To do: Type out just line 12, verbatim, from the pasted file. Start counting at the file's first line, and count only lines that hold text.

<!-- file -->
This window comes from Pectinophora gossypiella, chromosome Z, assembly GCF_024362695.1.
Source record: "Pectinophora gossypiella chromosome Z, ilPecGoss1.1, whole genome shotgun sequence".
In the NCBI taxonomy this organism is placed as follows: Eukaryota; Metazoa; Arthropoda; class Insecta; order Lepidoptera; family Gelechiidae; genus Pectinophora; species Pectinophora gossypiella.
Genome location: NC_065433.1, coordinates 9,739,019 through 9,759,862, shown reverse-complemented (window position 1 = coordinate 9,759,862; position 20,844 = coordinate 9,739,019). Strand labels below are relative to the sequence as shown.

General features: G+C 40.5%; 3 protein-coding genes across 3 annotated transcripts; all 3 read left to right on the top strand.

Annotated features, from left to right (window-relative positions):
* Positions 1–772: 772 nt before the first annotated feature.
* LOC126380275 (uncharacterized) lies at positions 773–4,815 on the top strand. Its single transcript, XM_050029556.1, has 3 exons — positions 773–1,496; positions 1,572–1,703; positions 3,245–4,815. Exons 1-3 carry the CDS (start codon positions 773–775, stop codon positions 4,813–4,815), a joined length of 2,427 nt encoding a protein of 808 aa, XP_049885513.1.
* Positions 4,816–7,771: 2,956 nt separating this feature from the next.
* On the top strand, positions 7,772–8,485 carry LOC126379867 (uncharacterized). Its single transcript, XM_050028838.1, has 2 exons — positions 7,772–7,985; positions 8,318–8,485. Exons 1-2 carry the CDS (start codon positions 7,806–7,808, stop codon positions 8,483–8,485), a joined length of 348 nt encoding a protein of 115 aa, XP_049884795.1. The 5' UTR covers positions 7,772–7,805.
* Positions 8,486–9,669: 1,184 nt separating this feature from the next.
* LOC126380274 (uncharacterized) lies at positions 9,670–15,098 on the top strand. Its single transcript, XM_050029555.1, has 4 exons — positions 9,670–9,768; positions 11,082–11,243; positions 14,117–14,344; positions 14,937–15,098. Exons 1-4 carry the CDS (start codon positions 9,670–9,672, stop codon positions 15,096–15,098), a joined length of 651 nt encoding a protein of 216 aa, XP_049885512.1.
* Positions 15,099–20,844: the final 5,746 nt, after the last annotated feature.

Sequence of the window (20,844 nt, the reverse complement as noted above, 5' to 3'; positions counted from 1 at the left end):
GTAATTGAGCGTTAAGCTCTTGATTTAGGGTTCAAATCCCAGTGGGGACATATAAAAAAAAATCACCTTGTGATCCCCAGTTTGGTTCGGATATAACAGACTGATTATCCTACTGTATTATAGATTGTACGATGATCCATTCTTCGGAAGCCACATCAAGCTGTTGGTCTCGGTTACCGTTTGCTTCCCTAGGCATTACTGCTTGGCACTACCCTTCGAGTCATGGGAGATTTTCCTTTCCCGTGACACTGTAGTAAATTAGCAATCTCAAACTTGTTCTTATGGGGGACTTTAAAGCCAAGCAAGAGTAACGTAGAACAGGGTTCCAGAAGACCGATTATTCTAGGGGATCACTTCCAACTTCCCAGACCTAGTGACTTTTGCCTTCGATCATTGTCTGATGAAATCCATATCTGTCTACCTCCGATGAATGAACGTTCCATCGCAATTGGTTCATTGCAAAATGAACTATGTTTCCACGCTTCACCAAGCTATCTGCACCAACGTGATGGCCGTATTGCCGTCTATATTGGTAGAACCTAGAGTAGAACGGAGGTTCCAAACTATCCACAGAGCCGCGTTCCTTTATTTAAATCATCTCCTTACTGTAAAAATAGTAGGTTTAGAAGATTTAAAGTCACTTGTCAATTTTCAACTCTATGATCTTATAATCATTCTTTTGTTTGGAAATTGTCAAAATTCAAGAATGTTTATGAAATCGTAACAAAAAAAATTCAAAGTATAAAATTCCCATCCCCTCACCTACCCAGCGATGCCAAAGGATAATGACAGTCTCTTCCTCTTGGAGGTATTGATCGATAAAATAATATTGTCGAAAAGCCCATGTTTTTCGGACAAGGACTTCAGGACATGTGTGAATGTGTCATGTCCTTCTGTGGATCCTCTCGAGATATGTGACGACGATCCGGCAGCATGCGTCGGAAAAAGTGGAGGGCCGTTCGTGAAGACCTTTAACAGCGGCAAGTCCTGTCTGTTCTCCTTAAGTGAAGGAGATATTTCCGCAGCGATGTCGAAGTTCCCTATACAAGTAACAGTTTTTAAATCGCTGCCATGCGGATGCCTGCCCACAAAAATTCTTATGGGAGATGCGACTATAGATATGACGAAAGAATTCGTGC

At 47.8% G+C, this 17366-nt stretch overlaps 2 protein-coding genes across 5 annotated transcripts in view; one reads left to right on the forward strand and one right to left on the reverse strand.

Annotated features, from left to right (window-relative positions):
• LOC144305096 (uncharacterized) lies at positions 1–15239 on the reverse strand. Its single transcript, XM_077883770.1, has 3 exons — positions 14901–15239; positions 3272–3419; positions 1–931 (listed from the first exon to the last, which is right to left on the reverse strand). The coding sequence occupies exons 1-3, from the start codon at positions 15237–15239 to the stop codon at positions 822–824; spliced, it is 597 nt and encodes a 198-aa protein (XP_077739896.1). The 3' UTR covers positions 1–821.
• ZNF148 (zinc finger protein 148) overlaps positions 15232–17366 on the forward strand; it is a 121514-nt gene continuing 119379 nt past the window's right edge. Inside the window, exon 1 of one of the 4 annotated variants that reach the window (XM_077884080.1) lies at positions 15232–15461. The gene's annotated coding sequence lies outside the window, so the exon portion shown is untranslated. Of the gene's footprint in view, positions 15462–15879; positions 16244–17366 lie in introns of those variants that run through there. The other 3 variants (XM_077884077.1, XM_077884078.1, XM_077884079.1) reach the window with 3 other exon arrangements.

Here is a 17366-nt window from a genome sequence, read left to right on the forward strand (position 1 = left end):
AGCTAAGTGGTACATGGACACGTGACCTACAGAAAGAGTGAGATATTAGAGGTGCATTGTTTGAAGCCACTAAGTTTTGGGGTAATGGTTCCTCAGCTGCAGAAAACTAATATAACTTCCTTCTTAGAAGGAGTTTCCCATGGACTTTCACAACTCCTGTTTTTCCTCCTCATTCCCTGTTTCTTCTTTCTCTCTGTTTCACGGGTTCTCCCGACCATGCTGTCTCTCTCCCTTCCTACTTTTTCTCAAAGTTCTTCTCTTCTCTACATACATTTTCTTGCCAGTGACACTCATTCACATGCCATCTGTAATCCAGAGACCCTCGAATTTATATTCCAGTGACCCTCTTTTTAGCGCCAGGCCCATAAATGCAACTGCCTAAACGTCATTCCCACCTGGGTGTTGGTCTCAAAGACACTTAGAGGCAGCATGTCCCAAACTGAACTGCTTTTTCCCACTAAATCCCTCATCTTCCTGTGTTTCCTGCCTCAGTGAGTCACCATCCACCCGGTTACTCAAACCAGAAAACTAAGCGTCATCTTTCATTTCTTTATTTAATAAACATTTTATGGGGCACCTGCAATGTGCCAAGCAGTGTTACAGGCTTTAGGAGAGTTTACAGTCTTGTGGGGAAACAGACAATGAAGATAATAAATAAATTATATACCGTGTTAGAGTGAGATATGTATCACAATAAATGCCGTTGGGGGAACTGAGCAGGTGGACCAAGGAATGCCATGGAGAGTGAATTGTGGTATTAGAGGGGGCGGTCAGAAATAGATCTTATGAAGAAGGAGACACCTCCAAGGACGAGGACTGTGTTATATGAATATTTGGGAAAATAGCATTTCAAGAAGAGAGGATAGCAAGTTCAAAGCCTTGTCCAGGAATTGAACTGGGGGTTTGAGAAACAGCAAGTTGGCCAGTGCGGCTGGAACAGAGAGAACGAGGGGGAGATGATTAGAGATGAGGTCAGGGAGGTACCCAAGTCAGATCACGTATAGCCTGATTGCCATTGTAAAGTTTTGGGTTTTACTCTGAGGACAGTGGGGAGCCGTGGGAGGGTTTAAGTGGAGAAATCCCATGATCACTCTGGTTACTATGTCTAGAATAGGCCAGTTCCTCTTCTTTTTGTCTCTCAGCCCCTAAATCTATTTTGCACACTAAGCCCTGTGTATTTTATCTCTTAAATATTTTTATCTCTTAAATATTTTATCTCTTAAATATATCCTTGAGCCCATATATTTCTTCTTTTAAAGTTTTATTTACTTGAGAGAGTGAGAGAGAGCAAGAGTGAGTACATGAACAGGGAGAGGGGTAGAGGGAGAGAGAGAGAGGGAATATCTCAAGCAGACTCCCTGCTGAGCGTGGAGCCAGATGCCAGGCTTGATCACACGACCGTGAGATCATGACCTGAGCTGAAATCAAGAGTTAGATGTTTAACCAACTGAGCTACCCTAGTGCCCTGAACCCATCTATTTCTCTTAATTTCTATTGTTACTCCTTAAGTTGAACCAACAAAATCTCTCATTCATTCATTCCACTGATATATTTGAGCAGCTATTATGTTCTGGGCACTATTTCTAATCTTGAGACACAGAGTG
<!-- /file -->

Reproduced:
* LOC126380274 (uncharacterized) lies at positions 9,670–15,098 on the top strand. Its single transcript, XM_050029555.1, has 4 exons — positions 9,670–9,768; positions 11,082–11,243; positions 14,117–14,344; positions 14,937–15,098. Exons 1-4 carry the CDS (start codon positions 9,670–9,672, stop codon positions 15,096–15,098), a joined length of 651 nt encoding a protein of 216 aa, XP_049885512.1.